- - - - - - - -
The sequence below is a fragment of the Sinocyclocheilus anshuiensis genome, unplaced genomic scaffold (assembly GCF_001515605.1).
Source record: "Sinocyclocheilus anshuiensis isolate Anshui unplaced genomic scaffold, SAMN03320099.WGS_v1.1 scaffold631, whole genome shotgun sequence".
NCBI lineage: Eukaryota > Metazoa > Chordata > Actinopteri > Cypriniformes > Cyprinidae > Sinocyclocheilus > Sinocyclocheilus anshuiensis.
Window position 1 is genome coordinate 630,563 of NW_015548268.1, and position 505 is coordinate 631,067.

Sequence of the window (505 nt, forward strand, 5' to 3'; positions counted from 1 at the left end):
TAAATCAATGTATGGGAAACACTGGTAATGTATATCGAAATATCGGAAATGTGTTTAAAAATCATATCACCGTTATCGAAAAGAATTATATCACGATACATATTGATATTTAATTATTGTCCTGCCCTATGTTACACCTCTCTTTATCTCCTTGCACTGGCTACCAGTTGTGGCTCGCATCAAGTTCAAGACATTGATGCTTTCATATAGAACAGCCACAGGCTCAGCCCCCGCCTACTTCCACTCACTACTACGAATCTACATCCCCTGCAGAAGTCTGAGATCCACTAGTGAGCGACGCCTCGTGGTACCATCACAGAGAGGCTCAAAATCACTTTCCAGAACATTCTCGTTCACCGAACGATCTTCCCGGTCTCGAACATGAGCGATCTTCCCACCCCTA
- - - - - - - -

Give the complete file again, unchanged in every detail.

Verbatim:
The sequence below is a fragment of the Sinocyclocheilus anshuiensis genome, unplaced genomic scaffold (assembly GCF_001515605.1).
Source record: "Sinocyclocheilus anshuiensis isolate Anshui unplaced genomic scaffold, SAMN03320099.WGS_v1.1 scaffold631, whole genome shotgun sequence".
NCBI lineage: Eukaryota > Metazoa > Chordata > Actinopteri > Cypriniformes > Cyprinidae > Sinocyclocheilus > Sinocyclocheilus anshuiensis.
Window position 1 is genome coordinate 630,563 of NW_015548268.1, and position 505 is coordinate 631,067.

Sequence of the window (505 nt, forward strand, 5' to 3'; positions counted from 1 at the left end):
TAAATCAATGTATGGGAAACACTGGTAATGTATATCGAAATATCGGAAATGTGTTTAAAAATCATATCACCGTTATCGAAAAGAATTATATCACGATACATATTGATATTTAATTATTGTCCTGCCCTATGTTACACCTCTCTTTATCTCCTTGCACTGGCTACCAGTTGTGGCTCGCATCAAGTTCAAGACATTGATGCTTTCATATAGAACAGCCACAGGCTCAGCCCCCGCCTACTTCCACTCACTACTACGAATCTACATCCCCTGCAGAAGTCTGAGATCCACTAGTGAGCGACGCCTCGTGGTACCATCACAGAGAGGCTCAAAATCACTTTCCAGAACATTCTCGTTCACCGAACGATCTTCCCGGTCTCGAACATGAGCGATCTTCCCACCCCTA